A spirituality for the two halves of life
This review of a book by Richard Rohr, Franciscan priest, New Mexico is an edited version of one I did for the APA blog.
This little book encapsulates a lot of the essence of modern psychology and most religions.
Essentially we spend the first half of life creating the psychological ego and learning to live within the boundaries set by society – the laws, rules, traditions and conventions by which society operates. We seek the approval of others or seek to oppose them – essentially with a dualistic right-wrong viewpoint.
In the second half of life our task is essentially to move beyond and dismantle that ego and discover our true inner essence, operating from position of true authenticity. We are no longer bound by the rules of society but operate from a higher inner self. Our concern is no longer the little self, the ego, but the good of the whole. We exhibit wisdom.
As a member of the catholic church, Richard is at pains to point out the dangers of religion in freezing us into the first part of life rather than encouraging us to step forward into this second. Most religious organisations essentially operate in first-half-of-life terms and have lost the impetus to move beyond to that inner essence – the search for which has in many times and places had to move underground.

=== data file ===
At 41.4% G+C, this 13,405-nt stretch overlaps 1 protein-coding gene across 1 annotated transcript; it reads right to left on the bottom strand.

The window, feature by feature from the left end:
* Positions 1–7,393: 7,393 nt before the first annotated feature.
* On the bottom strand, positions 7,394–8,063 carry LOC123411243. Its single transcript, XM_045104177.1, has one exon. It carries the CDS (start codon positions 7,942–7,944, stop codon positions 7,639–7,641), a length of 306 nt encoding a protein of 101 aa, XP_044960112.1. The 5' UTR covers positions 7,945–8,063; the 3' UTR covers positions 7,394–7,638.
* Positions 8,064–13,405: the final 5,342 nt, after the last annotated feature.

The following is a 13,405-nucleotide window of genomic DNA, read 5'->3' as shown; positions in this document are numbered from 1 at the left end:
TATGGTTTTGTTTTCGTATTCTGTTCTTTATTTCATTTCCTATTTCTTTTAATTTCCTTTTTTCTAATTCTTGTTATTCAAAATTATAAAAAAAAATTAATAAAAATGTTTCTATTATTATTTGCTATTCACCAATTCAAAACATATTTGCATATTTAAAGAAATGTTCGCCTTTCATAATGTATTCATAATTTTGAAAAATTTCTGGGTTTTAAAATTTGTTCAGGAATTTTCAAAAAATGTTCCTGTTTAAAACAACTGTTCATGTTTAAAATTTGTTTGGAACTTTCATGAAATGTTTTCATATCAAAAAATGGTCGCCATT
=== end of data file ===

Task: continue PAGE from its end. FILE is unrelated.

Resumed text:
Society itself also encourages us to stay in the first half of life and not develop beyond. This is particularly so in the modern age with all the wonderful technological devices available to us. Is there not evident a lack of wisdom in the leaders around us? Such that we revere the few who do exemplify this, such as Nelson Mandela, Vaclav Havel, the Dalai Lama, Martin Luther King.
The journey from first to second halves is paralleled in the hero’s journey of myth and legend, for example the trials of Odysseus. And failure, and coming to terms with that failure and our own ‘shadow’, are an essential part of the process. Many of the bible stories tell also of this process – how the prodigal son is fêted on his return, to the disgust of the one who stayed at home (in the first half ).
Richard relates all this to the aging process, and suggests that the true goal of the aging process is ‘falling upwards’ into this state of wisdom and the real self that is beyond the little ego. He speaks of the radiant older people that he has met who are true exemplars.
This is truly a wise and thought provoking book.
Do read ‘Falling Upward’ for the inspiration it offers; more important, take the next step on your own journey there.